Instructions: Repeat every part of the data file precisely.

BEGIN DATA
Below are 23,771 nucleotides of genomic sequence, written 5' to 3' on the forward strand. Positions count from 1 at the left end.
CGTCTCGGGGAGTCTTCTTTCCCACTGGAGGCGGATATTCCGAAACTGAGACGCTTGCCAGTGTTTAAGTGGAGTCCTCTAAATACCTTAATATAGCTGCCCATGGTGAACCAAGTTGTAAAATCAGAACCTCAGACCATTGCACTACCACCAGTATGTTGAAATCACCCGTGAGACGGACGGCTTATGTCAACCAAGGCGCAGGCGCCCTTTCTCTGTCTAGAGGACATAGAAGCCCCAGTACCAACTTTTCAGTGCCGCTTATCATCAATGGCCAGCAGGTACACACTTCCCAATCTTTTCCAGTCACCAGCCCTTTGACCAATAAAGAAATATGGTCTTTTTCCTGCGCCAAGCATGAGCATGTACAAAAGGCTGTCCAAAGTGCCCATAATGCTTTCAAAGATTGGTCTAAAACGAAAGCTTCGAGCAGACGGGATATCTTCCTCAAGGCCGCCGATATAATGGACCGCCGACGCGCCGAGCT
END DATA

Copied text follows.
Below are 23,771 nucleotides of genomic sequence, written 5' to 3' on the forward strand. Positions count from 1 at the left end.
CGTCTCGGGGAGTCTTCTTTCCCACTGGAGGCGGATATTCCGAAACTGAGACGCTTGCCAGTGTTTAAGTGGAGTCCTCTAAATACCTTAATATAGCTGCCCATGGTGAACCAAGTTGTAAAATCAGAACCTCAGACCATTGCACTACCACCAGTATGTTGAAATCACCCGTGAGACGGACGGCTTATGTCAACCAAGGCGCAGGCGCCCTTTCTCTGTCTAGAGGACATAGAAGCCCCAGTACCAACTTTTCAGTGCCGCTTATCATCAATGGCCAGCAGGTACACACTTCCCAATCTTTTCCAGTCACCAGCCCTTTGACCAATAAAGAAATATGGTCTTTTTCCTGCGCCAAGCATGAGCATGTACAAAAGGCTGTCCAAAGTGCCCATAATGCTTTCAAAGATTGGTCTAAAACGAAAGCTTCGAGCAGACGGGATATCTTCCTCAAGGCCGCCGATATAATGGACCGCCGACGCGCCGAGCT